Linux 4.17-rc1 Kernel Released: A Ton Of New Functionality While Shedding Old Code

Written by Michael Larabel in Linux Kernel on 15 April 2018 at 09:49 PM EDT. 30 Comments
Just like clockwork the Linux 4.17-rc1 kernel was released tonight following the two week long merge window.

See the Linux 4.17 features article published this morning to learn all about what's new in this kernel release. There is a ton of work from prominent AMD and Intel graphics driver updates to new hardware support and much more. As covered just a short time ago, Linux 4.17 power measurements are looking surprisingly good for lowering the power use while idling and also the power efficiency under load.

More Linux 4.17 kernel benchmarks are on the way.

The Linux 4.17 stable kernel should debut in about eight weeks -- or roughly the middle of June -- depending upon how the rest of the 4.17 development cycle pans out with stabilizing all of this new functionality.

What's great about the Linux 4.17 kernel is that even with all the new/improved features, it's actually smaller than Linux 4.16! As of this evening in Linux Git since v4.16, it comes down to 13538 files changed, 627723 insertions(+), 818855 deletions(-). The savings of around 200 thousand lines of code lighter in the end thanks to chopping around a half million lines of kernel code in the form of obsolete CPU architectures, cleaning up the kernel's staging area, and other work as covered in the aforelinked feature overview. The kernel codename remains stuck with the Fearless Coyote.

As far as what Linus Torvalds has to say about Linux 4.17-rc1, we've been waiting for his announcement to hit the list but meanwhile you can just head straight over to to grab this new testing release.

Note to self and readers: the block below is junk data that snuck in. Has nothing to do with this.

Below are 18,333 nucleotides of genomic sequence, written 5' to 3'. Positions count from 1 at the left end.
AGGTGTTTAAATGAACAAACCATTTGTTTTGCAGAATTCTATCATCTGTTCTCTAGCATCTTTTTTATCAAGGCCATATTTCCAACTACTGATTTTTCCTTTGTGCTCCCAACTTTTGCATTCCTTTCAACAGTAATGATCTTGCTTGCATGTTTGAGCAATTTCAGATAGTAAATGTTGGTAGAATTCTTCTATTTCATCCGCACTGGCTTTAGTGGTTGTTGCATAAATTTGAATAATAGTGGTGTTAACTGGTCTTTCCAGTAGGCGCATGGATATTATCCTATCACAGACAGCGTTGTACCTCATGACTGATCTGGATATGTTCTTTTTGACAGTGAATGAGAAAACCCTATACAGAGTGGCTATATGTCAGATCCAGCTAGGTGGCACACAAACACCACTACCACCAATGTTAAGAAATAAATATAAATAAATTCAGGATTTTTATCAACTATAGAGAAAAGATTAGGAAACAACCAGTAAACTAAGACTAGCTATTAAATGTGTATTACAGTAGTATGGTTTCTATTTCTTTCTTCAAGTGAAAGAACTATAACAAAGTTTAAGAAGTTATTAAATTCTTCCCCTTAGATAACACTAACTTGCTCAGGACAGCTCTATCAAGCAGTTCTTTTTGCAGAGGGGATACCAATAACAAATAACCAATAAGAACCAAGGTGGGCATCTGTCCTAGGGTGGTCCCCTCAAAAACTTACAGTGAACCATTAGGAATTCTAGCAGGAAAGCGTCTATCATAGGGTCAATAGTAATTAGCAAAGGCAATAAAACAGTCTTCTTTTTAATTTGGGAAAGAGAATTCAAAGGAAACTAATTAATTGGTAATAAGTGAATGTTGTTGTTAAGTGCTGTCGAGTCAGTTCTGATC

Update: Linus Torvalds' release announcement is now available, "The most special thing that happened is purely numerology: we've passed the six million git objects mark, and that is reason enough to call the next kernel 5.0. Except I probably won't, because I don't want to be too predictable. The version numbers are meaningless, which should mean that they don't even follow silly numerological rules - even if v3.0 and v4.0 happened to be at the 2M and 4M mark respectively. But v5.0 will happen some day. And it should be meaningless. You have been warned."
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Michael Larabel is the principal author of and founded the site in 2004 with a focus on enriching the Linux hardware experience. Michael has written more than 20,000 articles covering the state of Linux hardware support, Linux performance, graphics drivers, and other topics. Michael is also the lead developer of the Phoronix Test Suite, Phoromatic, and automated benchmarking software. He can be followed via Twitter, LinkedIn, or contacted via

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